Glimpse a Household (1839)

January 8, 2019 at 3:25 pm (history, london's landscape, people) (, , )

Sometimes I come across the same item. That happened today when looking at a report of a court case.

When I went to put in JOHN WALKER as servant to the Christie household in 1839, I found the exact same story. But it had certainly been quite a while since reading this recounting of an incident of theft, boldly perpetrated during the day.

George Fountain was brought before the court for stealing – a spoon, valued at 1 pound; and 2 forks, also valued at 1 pound. It is the summation by John Walker that this time caught my eye.

I am servant to Mr. Langham Christie, of Cumberland-street, St. Marylebone.”

The Christies were Elizabeth Gosling (Mary’s elder sister) and her husband Langham Christie. By this time they had been married about ten years. They had a London residence, but also a small country estate at Preston Deanery (Northamptonshire). Langham had been battling for the inheritance of another estate, Glyndebourne (which you can read about here; opera-lovers will realize that his bid for the estate was successful).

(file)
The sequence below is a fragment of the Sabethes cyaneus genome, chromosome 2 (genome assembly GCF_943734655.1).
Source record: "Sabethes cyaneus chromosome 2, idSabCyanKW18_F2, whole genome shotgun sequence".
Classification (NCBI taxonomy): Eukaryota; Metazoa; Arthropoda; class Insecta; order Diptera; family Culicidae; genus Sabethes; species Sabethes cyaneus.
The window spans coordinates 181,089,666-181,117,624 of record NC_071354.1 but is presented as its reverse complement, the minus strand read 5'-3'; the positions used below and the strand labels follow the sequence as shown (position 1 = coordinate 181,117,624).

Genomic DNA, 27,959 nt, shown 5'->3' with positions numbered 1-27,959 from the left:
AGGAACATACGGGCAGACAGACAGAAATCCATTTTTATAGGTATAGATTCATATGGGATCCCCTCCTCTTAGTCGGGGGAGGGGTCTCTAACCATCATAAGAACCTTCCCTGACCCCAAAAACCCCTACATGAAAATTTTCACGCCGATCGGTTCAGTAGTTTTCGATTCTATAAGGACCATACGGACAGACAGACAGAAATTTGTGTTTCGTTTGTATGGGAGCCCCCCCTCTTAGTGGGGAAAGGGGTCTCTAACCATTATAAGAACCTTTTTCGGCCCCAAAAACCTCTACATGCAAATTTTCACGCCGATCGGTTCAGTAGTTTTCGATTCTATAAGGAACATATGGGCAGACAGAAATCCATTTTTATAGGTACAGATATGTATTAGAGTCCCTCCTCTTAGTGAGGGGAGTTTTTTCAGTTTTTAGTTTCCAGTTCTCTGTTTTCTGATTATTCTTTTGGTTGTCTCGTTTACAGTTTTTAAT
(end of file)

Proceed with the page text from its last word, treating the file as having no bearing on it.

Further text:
But the morning of April 19th, a Friday, must have begun like any other.

The maid had washed the passage way, which left a connecting door open in order “to dry the passage”. Walker had been in the pantry, and, upon exiting, had “heard the street-door bell ring”. The time was “half-past twelve o’clock at noon.” Walker remembers closing the pantry door – which latched; but going up to answer the street door, he did not lock the pantry door.